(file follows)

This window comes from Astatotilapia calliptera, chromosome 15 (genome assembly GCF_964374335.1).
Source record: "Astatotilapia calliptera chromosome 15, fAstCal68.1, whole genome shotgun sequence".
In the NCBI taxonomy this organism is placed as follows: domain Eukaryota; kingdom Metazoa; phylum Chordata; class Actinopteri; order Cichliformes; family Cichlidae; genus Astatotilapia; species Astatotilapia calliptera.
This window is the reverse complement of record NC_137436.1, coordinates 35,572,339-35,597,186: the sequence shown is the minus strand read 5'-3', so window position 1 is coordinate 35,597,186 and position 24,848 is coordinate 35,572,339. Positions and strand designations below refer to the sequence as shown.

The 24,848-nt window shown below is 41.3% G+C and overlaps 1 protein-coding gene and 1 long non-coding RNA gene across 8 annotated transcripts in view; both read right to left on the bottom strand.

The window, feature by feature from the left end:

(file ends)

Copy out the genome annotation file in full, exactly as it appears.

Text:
This window comes from Astatotilapia calliptera, chromosome 15 (genome assembly GCF_964374335.1).
Source record: "Astatotilapia calliptera chromosome 15, fAstCal68.1, whole genome shotgun sequence".
In the NCBI taxonomy this organism is placed as follows: domain Eukaryota; kingdom Metazoa; phylum Chordata; class Actinopteri; order Cichliformes; family Cichlidae; genus Astatotilapia; species Astatotilapia calliptera.
This window is the reverse complement of record NC_137436.1, coordinates 35,572,339-35,597,186: the sequence shown is the minus strand read 5'-3', so window position 1 is coordinate 35,597,186 and position 24,848 is coordinate 35,572,339. Positions and strand designations below refer to the sequence as shown.

The 24,848-nt window shown below is 41.3% G+C and overlaps 1 protein-coding gene and 1 long non-coding RNA gene across 8 annotated transcripts in view; both read right to left on the bottom strand.

The window, feature by feature from the left end: